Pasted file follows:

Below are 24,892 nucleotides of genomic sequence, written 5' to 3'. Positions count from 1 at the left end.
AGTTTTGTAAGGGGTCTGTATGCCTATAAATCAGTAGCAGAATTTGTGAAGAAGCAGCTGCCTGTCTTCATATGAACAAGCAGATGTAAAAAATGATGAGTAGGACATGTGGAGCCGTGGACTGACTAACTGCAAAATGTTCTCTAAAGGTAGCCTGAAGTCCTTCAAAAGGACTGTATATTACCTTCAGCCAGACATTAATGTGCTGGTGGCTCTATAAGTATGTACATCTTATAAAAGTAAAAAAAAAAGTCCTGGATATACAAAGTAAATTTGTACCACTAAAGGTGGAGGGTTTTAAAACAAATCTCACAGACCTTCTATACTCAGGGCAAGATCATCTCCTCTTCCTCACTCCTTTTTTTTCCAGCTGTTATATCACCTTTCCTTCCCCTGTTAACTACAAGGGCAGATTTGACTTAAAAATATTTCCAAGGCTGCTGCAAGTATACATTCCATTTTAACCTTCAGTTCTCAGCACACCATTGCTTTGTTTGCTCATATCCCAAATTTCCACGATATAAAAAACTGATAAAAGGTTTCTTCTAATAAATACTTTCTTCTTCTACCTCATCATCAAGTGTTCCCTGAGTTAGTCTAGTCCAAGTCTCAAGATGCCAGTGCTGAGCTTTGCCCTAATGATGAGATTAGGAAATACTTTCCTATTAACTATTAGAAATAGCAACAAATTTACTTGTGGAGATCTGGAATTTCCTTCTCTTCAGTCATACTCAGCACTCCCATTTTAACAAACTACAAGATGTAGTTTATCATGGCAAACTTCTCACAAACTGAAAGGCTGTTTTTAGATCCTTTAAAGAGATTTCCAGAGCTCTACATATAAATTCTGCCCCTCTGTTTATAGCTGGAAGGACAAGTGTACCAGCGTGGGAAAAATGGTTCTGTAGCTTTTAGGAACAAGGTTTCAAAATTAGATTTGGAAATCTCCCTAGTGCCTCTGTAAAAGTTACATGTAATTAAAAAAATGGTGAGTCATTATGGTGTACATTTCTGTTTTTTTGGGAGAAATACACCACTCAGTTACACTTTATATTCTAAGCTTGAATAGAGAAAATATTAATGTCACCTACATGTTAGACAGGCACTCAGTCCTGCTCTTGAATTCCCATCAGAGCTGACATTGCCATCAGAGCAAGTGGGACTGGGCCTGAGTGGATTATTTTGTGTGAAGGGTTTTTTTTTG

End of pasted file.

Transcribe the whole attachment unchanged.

Below are 24,892 nucleotides of genomic sequence, written 5' to 3'. Positions count from 1 at the left end.
AGTTTTGTAAGGGGTCTGTATGCCTATAAATCAGTAGCAGAATTTGTGAAGAAGCAGCTGCCTGTCTTCATATGAACAAGCAGATGTAAAAAATGATGAGTAGGACATGTGGAGCCGTGGACTGACTAACTGCAAAATGTTCTCTAAAGGTAGCCTGAAGTCCTTCAAAAGGACTGTATATTACCTTCAGCCAGACATTAATGTGCTGGTGGCTCTATAAGTATGTACATCTTATAAAAGTAAAAAAAAAAGTCCTGGATATACAAAGTAAATTTGTACCACTAAAGGTGGAGGGTTTTAAAACAAATCTCACAGACCTTCTATACTCAGGGCAAGATCATCTCCTCTTCCTCACTCCTTTTTTTTCCAGCTGTTATATCACCTTTCCTTCCCCTGTTAACTACAAGGGCAGATTTGACTTAAAAATATTTCCAAGGCTGCTGCAAGTATACATTCCATTTTAACCTTCAGTTCTCAGCACACCATTGCTTTGTTTGCTCATATCCCAAATTTCCACGATATAAAAAACTGATAAAAGGTTTCTTCTAATAAATACTTTCTTCTTCTACCTCATCATCAAGTGTTCCCTGAGTTAGTCTAGTCCAAGTCTCAAGATGCCAGTGCTGAGCTTTGCCCTAATGATGAGATTAGGAAATACTTTCCTATTAACTATTAGAAATAGCAACAAATTTACTTGTGGAGATCTGGAATTTCCTTCTCTTCAGTCATACTCAGCACTCCCATTTTAACAAACTACAAGATGTAGTTTATCATGGCAAACTTCTCACAAACTGAAAGGCTGTTTTTAGATCCTTTAAAGAGATTTCCAGAGCTCTACATATAAATTCTGCCCCTCTGTTTATAGCTGGAAGGACAAGTGTACCAGCGTGGGAAAAATGGTTCTGTAGCTTTTAGGAACAAGGTTTCAAAATTAGATTTGGAAATCTCCCTAGTGCCTCTGTAAAAGTTACATGTAATTAAAAAAATGGTGAGTCATTATGGTGTACATTTCTGTTTTTTTGGGAGAAATACACCACTCAGTTACACTTTATATTCTAAGCTTGAATAGAGAAAATATTAATGTCACCTACATGTTAGACAGGCACTCAGTCCTGCTCTTGAATTCCCATCAGAGCTGACATTGCCATCAGAGCAAGTGGGACTGGGCCTGAGTGGATTATTTTGTGTGAAGGGTTTTTTTTTG